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Mr. WALBERG. I thank the gentlelady, my friend from Missouri, for holding this opportunity for us to speak on the Second Amendment.
I've often said at town hall meetings that we're talking about the Second Amendment to the U.S. Constitution, the Second Amendment in the Bill of Rights, that namely speaks to the issue that was declared so strongly in the Declaration of Independence, that document, one of two documents that could be considered the greatest manmade documents ever penned, the Declaration of Independence and then the Constitution.
The Bill of Rights understood what the Declaration said, that all men are created equal and endowed with certain unalienable rights, namely, the right to life, liberty, and the pursuit of happiness.
I think the Framers and Founders understood with the First Amendment, the right to free speech and the freedom of religion, but also that understanding that the right to life involved making sure that I could defend myself, protect myself, care for myself, feed myself with the use of a weapon in the field in hunting, but not simply that. Mr. Speaker, I will say, it was there to make sure that a citizen, a free citizen of the United States, was able to care for himself or herself, his family or her family, in any shape or form.
And so I see the First Amendment as important, but I see equally important the Second Amendment, the right to keep and bear arms. And as my friend Ted Nugent says: ``Keep'' is defined as ``It's mine. It's not yours. You're not going to take it from me.''
Very simple. Very simple.
I think we need to understand as there are laws that are being thought of, well-intentioned even, and yet laws that really aren't based in reality of what takes place around civilization, when it understands that we need to make sure that we don't step on other people's rights and their freedoms and their opportunities, yet there is a place when we must be prepared to defend ourselves so that those rights can be carried on, not only for ourselves, but for those that count on us to care.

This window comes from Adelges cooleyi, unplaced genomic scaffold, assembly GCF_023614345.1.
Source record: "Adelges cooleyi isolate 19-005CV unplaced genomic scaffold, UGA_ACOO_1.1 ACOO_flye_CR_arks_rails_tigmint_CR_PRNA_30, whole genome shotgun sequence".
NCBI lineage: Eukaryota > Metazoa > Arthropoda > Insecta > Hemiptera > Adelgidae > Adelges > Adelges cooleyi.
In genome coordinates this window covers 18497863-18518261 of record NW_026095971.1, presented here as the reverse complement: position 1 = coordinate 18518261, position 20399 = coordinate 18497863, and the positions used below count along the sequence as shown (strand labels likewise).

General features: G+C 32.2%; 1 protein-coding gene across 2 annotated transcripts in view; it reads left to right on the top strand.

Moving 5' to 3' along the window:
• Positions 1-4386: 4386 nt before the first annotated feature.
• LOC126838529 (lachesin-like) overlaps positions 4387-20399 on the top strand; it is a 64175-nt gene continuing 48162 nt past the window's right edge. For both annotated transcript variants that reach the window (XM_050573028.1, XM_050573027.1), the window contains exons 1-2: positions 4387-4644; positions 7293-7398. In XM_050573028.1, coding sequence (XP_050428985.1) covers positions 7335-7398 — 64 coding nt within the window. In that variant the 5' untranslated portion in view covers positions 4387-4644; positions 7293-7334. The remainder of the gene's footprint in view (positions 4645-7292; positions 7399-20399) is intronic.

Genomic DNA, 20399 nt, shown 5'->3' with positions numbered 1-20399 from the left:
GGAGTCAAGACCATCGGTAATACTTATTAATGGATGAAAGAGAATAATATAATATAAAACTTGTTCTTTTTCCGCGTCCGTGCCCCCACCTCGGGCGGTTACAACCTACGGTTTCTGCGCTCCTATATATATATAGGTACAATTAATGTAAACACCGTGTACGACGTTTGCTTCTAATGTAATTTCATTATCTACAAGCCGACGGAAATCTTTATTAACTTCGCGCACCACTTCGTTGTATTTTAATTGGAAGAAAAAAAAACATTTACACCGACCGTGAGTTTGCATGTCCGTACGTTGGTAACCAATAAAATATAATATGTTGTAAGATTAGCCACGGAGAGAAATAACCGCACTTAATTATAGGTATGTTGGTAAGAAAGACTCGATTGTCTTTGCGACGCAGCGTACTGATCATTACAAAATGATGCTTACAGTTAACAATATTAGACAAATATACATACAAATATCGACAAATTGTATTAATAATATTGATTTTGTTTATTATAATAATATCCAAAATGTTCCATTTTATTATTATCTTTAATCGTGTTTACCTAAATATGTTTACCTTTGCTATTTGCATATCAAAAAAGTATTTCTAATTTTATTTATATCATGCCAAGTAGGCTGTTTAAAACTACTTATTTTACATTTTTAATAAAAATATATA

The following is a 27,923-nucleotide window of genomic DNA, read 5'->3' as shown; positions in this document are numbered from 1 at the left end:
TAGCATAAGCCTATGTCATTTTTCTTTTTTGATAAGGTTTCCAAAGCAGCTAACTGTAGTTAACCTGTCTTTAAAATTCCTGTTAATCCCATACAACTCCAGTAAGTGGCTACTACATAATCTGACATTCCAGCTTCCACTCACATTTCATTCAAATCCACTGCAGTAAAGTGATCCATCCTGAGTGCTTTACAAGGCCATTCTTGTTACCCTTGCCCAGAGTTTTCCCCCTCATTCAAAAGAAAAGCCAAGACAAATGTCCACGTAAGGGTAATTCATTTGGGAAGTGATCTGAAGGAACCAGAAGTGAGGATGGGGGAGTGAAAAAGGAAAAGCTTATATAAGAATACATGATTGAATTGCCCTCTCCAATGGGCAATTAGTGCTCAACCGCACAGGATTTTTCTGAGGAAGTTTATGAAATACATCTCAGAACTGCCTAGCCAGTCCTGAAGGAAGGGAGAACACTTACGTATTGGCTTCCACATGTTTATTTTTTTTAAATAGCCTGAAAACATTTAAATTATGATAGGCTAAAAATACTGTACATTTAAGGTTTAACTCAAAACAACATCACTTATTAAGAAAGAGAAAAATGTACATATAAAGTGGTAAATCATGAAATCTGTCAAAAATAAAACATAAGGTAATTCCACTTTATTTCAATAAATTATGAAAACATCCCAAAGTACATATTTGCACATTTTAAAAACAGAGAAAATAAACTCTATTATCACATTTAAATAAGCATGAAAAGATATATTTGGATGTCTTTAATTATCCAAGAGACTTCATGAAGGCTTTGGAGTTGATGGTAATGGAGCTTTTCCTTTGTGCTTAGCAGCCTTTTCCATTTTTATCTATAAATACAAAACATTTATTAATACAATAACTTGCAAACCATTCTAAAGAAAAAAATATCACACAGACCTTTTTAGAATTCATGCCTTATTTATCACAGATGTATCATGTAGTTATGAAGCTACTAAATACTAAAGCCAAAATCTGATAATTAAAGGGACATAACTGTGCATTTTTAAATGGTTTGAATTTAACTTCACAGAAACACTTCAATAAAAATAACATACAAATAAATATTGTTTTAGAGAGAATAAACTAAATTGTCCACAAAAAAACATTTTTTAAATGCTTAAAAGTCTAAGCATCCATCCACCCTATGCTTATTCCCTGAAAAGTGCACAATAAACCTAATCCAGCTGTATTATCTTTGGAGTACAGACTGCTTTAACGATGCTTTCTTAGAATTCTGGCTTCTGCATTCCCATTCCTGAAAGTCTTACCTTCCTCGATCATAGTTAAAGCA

In a famous quote, Benjamin Franklin said it this way:
They that can give up essential liberty to obtain a little temporary safety deserve neither safety nor liberty.
I think there are people with well-meaning intentions right now that aren't thinking of the fact that liberty comes with a cost, that it comes with the responsibility and an accountability to continue on to make sure that liberty continues, not only for me, but for you and everyone else, and that liberty is protected from those who would take away our freedoms, our rights, even our lives.
I like to hunt, and I love to trapshoot, and I love to shoot skeets, and I love to shoot sporting clay, and I love to target practice. On my farm, we have a target range, and my wife uses it as well. In fact, she uses it better than I do with a pistol. Yet with the fun and enjoyment that can come from being trained, we also understand the concerns that are there as with any tool, as my dad taught me. He taught me not only how to shoot a gun and about the inherent dangers that were there that also demanded my responsibility and accountability, but he also taught me how to use a radial saw. He said it would work very well in doing the things it was meant for, but you have to be careful with it.
So, yes, we who believe in the Second Amendment believe that there ought to be training and that people ought to care for how they use their weapons, but we believe they ought to be allowed for us to freely use as they were intended for all good purposes. I grew up on the south side of Chicago. Leroy Brown and Junkyard Dog were my neighbors. I love that area of Calumet City where I grew up, but I also know that there are dangers. I also know that protection is required and that the protection to fit the need and the concern is what must be there.
So I would say to my friend and colleague, as well as to the Speaker and to those who might listen to these words, that the Second Amendment is not the problem; and the law-abiding citizen who carries out the responsibilities of the Second Amendment is not the problem. Most of us fit in that category. Nothing in the bill that was put forth in the Senate, or any other thoughts, would take care of those criminals. It would not have changed the Boston bombers in their ability to get and to use for criminal, terrorist purposes any change or impingement on the Second Amendment. They would have still committed their atrocities, and they would have still gotten their weapons. The only negative impact would have been on law-abiding citizens, the ability to keep and to bear arms, to protect themselves--to carry out the constitutional right.
So I thank the gentlelady from Missouri for allowing us to speak on this issue.
Hopefully, some would hear the common sense of it all and not just hear what some would say: that if we appreciate weapons, we are warmongers or that we are living in danger and producing danger in other people's lives. The fact is just the opposite: we are there to ensure safety, ensure liberty and to make sure that people are protected against criminals who would abuse us regardless of what the law or the Constitution says.
I will defend that, and I thank my colleagues for standing for this reality and truth for the Second Amendment.
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